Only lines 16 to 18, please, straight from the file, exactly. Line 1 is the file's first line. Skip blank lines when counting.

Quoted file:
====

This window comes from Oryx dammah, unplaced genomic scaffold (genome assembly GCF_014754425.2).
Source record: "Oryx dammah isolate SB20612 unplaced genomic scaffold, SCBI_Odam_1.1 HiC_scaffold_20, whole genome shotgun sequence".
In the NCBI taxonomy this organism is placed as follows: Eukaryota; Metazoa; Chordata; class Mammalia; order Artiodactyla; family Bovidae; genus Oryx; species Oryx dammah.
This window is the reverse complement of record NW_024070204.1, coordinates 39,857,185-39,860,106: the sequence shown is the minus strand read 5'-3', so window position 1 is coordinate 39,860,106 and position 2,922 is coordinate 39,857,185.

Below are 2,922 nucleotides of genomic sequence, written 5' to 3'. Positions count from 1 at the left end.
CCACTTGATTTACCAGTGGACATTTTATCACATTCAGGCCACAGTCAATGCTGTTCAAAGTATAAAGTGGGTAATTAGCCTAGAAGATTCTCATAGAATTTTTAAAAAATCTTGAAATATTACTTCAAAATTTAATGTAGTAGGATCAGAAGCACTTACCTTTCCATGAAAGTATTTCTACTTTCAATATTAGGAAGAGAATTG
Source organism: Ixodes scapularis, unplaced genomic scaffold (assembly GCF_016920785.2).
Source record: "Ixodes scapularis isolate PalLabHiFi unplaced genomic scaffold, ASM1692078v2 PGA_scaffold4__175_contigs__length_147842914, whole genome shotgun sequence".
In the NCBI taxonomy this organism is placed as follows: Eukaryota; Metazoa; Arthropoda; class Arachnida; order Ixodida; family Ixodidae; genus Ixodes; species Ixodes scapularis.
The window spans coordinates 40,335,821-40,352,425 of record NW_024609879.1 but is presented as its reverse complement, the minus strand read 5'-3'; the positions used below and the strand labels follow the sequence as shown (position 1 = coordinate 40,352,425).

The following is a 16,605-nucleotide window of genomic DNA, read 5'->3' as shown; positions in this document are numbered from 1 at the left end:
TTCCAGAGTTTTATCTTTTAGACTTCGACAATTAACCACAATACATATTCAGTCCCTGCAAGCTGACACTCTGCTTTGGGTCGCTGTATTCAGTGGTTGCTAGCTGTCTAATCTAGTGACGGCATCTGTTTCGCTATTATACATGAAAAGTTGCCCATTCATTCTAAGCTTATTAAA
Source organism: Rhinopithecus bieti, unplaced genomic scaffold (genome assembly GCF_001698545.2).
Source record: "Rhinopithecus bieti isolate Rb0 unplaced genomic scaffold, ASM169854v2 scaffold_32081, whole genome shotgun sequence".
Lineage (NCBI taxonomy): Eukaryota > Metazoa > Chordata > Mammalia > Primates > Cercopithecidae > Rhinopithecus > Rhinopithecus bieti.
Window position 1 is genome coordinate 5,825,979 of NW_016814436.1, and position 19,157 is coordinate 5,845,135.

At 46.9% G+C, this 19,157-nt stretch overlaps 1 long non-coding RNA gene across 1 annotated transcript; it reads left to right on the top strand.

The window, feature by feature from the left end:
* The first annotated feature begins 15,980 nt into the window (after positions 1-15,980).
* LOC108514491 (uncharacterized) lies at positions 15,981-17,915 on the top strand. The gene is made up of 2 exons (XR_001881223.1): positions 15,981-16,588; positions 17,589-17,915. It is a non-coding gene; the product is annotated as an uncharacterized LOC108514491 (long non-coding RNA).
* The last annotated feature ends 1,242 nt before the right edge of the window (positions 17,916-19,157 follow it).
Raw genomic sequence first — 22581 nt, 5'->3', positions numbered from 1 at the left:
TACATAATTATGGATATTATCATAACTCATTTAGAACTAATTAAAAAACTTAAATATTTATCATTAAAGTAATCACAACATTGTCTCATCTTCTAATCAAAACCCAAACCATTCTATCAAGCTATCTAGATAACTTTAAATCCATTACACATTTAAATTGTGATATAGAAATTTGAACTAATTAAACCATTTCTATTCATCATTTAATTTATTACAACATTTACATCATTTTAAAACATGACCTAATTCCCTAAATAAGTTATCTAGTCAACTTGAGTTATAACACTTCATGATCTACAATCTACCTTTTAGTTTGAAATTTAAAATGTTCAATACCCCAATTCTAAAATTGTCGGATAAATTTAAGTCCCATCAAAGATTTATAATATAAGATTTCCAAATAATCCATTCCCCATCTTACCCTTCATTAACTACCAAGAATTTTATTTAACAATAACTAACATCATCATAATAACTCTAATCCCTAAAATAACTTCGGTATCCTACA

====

Window position 1 is genome coordinate 5,825,979 of NW_016814436.1, and position 19,157 is coordinate 5,845,135.

At 46.9% G+C, this 19,157-nt stretch overlaps 1 long non-coding RNA gene across 1 annotated transcript; it reads left to right on the top strand.

The window, feature by feature from the left end: